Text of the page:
Floral Motifs in American Art Pottery

On view July 10 through December 29, 2018


Floral motifs, among the most common decorations found on American Art Pottery, were highly desired by a generation of late nineteenth- and early twentieth-century consumers living and working in a rapidly industrializing nation who sought to bring nature back into the home. 

This intimate exhibition, drawn from the museum's permanent collection, features decorative ware created by a few of Ohio's most celebrated manufacturers, including Weller, Roseville, and J.B. Owens pottery companies.

Prominent and highly skilled Zanesville decorators like Elizabeth Ayers, Hester Pillsbury, and Josephine Imlay were likely influenced by a previous generation of amateur china decorators whose delicate floral patterns gilded elegant porcelain pieces as well as by contemporaries from the American Arts and Crafts movement whose more spirited and painterly flowers and landscape scenery adorned hand-thrown and cast earthenware vases.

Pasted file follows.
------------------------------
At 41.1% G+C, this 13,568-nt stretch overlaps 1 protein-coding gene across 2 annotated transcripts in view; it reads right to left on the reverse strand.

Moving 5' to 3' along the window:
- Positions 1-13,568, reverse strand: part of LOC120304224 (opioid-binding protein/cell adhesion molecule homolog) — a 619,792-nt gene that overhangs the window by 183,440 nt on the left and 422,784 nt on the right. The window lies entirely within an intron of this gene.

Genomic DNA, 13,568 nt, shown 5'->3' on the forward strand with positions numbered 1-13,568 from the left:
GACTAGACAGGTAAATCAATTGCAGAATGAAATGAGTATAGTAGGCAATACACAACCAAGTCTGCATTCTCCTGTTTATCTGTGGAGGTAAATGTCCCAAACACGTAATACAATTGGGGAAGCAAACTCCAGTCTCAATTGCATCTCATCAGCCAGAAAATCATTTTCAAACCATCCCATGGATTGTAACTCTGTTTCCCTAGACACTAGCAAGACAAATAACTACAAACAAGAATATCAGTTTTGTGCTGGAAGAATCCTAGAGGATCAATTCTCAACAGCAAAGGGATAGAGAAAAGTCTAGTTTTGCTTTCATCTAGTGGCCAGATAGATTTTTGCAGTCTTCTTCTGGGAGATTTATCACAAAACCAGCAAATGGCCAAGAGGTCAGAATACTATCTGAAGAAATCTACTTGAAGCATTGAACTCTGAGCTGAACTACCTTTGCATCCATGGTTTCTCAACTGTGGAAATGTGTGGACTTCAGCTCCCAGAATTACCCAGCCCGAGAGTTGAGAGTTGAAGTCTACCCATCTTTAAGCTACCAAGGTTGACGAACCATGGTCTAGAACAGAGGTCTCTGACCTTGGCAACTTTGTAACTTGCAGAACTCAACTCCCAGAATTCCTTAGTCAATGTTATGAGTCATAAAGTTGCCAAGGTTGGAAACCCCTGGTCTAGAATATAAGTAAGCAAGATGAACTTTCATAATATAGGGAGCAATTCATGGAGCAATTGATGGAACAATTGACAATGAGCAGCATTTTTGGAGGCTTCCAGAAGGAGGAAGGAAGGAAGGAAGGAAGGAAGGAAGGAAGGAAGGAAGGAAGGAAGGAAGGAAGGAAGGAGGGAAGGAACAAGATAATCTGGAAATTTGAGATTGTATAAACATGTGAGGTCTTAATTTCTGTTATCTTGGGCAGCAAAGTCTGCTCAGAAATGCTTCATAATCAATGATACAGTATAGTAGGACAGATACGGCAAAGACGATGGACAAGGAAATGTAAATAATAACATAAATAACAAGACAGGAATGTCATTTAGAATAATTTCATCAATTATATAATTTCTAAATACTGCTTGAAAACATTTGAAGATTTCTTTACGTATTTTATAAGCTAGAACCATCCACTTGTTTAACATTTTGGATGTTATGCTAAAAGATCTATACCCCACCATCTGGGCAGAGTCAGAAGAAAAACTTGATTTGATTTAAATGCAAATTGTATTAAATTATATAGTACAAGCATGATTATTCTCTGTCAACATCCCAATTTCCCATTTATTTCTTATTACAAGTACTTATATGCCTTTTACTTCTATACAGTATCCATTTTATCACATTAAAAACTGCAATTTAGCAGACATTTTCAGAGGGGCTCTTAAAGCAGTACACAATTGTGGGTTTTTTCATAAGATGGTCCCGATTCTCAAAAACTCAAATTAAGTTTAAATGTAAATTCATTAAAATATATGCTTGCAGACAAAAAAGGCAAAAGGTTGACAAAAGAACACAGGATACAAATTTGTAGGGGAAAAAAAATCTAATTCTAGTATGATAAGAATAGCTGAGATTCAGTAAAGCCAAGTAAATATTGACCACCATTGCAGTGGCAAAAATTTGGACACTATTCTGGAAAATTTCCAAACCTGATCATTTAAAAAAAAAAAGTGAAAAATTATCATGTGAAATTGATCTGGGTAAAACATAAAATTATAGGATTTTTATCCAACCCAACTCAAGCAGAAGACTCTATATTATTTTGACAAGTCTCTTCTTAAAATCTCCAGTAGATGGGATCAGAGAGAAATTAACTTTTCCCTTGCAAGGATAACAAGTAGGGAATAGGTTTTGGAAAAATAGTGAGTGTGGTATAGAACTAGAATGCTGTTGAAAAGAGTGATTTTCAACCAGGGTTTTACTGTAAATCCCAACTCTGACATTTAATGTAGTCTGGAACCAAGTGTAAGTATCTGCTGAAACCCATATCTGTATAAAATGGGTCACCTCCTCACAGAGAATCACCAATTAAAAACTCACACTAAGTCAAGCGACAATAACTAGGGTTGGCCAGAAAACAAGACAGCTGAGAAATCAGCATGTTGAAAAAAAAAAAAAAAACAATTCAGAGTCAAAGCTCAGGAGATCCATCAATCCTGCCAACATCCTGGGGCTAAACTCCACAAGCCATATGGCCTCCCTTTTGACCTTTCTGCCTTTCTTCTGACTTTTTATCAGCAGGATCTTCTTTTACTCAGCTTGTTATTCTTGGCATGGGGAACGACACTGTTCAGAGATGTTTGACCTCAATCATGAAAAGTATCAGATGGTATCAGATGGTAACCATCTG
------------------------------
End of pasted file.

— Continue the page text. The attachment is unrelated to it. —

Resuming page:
Image: Weller Pottery Company, Louwelsa Ewer, circa 1900, clay with underglaze slip. Gift of Raymond W. Thomas, in memory of Eva L. Thomas, 2000.12